Accountancy giant KPMG has said it does not intend to compete with law firms despite gaining the right to provide reserved legal services.
The firm has outlined plans to triple its current number of lawyers to 150 within three years after being granted an alternative business structure licence by the Solicitors Regulation Authority.
The legal arm of the firm, focusing mainly on tax advice, already brings in around £10m each year.
KPMG said it has no plans to create a standalone practice and is the first accountancy firm to market itself as a multi-disciplinary practice. However its planned move into corporate, commercial, immigration and employment matters will be seen as creating direct competition for law firms - many of which are currently referred clients by KMPG.
Gary Harley (pictured) , responsible for the roll-out of KPMG's legal services business, said the firm's main competition will continue to be other accountancy businesses.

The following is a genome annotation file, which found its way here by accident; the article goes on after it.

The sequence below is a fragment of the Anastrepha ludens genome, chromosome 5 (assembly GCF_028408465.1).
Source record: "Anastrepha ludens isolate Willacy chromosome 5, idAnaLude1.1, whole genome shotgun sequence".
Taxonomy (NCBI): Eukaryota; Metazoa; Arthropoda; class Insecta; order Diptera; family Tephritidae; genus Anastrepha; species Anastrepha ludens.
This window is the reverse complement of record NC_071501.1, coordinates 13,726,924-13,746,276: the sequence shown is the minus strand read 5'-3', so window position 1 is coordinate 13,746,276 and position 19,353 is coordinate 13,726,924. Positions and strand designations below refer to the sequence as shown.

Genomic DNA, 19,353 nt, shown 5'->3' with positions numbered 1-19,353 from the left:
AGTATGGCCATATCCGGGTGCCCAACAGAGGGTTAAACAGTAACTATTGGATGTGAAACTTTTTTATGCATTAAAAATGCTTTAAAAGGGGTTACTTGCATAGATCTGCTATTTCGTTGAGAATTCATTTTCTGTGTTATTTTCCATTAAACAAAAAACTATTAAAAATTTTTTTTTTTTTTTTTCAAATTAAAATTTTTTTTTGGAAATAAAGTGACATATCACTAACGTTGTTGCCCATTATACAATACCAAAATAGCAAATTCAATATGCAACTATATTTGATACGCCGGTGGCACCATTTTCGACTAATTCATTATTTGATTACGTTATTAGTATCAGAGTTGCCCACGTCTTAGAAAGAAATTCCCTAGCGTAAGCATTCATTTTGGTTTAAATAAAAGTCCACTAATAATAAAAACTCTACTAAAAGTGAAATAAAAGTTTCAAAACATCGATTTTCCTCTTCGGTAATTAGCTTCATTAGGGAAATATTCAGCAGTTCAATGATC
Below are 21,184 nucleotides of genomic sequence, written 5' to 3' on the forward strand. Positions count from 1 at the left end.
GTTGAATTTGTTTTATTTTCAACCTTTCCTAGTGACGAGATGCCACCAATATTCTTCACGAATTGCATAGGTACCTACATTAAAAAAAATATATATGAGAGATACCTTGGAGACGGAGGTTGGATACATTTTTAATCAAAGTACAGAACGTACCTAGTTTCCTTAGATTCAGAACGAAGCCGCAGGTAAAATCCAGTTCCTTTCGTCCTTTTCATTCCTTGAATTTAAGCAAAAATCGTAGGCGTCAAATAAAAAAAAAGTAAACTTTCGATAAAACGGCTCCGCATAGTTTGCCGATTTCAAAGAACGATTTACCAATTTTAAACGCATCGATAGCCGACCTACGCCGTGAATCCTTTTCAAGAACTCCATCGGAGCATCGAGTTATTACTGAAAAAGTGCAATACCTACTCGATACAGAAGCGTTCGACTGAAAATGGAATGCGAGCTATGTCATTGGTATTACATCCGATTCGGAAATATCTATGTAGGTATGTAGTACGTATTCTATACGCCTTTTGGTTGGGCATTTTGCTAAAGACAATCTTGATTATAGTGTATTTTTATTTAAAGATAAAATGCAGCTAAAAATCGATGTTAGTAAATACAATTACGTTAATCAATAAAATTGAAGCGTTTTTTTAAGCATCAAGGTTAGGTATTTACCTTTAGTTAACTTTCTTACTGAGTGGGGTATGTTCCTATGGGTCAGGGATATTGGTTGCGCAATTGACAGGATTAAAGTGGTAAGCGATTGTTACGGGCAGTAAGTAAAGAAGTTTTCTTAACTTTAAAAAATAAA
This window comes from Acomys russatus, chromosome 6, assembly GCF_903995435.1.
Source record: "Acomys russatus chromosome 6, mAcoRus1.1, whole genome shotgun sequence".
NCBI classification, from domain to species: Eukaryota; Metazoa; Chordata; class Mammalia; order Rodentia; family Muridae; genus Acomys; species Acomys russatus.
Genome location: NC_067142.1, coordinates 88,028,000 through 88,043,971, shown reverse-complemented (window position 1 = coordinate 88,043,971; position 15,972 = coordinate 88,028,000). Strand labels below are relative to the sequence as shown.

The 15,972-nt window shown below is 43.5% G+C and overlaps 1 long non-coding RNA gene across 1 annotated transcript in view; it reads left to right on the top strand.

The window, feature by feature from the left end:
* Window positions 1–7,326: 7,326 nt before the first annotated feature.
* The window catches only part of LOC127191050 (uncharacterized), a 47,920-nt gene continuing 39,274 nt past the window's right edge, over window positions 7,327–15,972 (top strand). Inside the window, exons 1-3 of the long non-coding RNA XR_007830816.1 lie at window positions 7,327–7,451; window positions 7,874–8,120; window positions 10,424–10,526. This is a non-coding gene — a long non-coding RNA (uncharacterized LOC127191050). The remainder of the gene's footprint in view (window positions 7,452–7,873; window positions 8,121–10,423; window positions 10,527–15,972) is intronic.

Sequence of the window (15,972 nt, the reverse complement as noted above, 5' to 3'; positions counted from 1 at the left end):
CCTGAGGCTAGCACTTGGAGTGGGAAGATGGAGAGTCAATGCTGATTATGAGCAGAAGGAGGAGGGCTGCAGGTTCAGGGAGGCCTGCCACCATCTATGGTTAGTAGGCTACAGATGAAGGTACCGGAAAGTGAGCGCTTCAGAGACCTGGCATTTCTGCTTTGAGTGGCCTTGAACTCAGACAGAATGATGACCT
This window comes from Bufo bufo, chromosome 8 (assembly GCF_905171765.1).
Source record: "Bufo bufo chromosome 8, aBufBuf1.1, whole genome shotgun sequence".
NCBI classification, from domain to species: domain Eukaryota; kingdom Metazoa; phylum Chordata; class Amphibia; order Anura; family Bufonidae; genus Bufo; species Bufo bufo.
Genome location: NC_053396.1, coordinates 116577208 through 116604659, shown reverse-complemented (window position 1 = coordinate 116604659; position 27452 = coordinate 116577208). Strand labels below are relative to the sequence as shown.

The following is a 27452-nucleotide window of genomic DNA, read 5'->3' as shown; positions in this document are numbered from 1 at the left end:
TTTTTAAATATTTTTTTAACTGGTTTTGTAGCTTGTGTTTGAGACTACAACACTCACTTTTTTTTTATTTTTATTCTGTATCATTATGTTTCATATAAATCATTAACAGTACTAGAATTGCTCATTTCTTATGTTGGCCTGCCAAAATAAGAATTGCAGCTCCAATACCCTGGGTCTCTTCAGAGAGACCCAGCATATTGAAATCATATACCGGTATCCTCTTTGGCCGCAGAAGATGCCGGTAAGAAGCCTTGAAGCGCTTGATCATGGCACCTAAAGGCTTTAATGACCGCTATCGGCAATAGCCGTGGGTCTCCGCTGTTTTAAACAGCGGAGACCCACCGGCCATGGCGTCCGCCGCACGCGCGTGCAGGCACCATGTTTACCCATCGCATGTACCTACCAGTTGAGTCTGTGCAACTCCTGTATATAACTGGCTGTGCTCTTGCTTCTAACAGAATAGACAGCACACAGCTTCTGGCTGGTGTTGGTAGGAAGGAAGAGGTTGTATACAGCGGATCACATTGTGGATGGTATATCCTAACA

'The reality is we will continue to refer clients to lawyers for a long time,' he said. 'We have ambitions to grow the legal division and expand across more areas but to think we could compete with big law firms is not credible.'
KPMG is the second of the 'big four' accountancy firms to secure an ABS licence, after PwC Legal took the same route earlier this year.
Richard Collins, SRA executive director, said the vehicle KPMG has created is the kind of entity envisaged when the Legal Services Act was introduced. 'We believe ABSs of this type will benefit consumers by providing greater competition in the provision of legal services, greater opportunities to access holistic services, and potential reductions in cost.'
Also last week, the Institute of Chartered Accountants in England and Wales, which became an approved ABS regulator in August, announced the issue of its first licence.
South-east firm Kingston Smith, which has more than 400 staff, has been approved to carry out probate work.